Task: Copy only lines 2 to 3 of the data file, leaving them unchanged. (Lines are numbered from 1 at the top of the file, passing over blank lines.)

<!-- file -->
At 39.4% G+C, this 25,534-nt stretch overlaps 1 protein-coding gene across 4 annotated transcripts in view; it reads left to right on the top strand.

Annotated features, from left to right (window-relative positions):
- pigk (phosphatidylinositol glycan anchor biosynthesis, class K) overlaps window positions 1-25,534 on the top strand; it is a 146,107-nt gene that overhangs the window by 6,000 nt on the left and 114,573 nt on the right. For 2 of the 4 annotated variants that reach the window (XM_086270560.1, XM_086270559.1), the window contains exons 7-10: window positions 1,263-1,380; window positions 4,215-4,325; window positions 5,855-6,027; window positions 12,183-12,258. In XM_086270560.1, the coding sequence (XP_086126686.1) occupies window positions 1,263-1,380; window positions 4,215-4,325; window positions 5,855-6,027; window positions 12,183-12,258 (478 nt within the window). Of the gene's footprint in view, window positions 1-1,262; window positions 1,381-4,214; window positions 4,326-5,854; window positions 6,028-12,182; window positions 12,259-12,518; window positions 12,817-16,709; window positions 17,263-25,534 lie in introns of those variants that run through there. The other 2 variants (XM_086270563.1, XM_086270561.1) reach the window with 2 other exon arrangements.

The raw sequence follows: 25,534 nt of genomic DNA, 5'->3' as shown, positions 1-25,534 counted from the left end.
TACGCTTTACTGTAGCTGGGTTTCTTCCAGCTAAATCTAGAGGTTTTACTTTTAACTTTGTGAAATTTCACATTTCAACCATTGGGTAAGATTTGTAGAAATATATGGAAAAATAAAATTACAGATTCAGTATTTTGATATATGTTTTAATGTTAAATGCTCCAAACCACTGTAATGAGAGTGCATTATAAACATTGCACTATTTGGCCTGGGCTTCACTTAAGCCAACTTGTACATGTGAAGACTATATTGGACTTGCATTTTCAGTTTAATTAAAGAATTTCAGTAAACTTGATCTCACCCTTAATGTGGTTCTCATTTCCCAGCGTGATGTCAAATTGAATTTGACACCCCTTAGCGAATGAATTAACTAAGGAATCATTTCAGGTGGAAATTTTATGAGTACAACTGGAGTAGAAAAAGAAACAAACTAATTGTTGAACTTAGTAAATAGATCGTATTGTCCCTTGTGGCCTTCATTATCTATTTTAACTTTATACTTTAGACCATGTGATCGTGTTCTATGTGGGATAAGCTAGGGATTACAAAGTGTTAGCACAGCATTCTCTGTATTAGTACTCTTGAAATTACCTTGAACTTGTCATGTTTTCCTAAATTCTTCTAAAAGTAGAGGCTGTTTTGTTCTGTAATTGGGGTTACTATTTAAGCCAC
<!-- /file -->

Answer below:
Annotated features, from left to right (window-relative positions):
- pigk (phosphatidylinositol glycan anchor biosynthesis, class K) overlaps window positions 1-25,534 on the top strand; it is a 146,107-nt gene that overhangs the window by 6,000 nt on the left and 114,573 nt on the right. For 2 of the 4 annotated variants that reach the window (XM_086270560.1, XM_086270559.1), the window contains exons 7-10: window positions 1,263-1,380; window positions 4,215-4,325; window positions 5,855-6,027; window positions 12,183-12,258. In XM_086270560.1, the coding sequence (XP_086126686.1) occupies window positions 1,263-1,380; window positions 4,215-4,325; window positions 5,855-6,027; window positions 12,183-12,258 (478 nt within the window). Of the gene's footprint in view, window positions 1-1,262; window positions 1,381-4,214; window positions 4,326-5,854; window positions 6,028-12,182; window positions 12,259-12,518; window positions 12,817-16,709; window positions 17,263-25,534 lie in introns of those variants that run through there. The other 2 variants (XM_086270563.1, XM_086270561.1) reach the window with 2 other exon arrangements.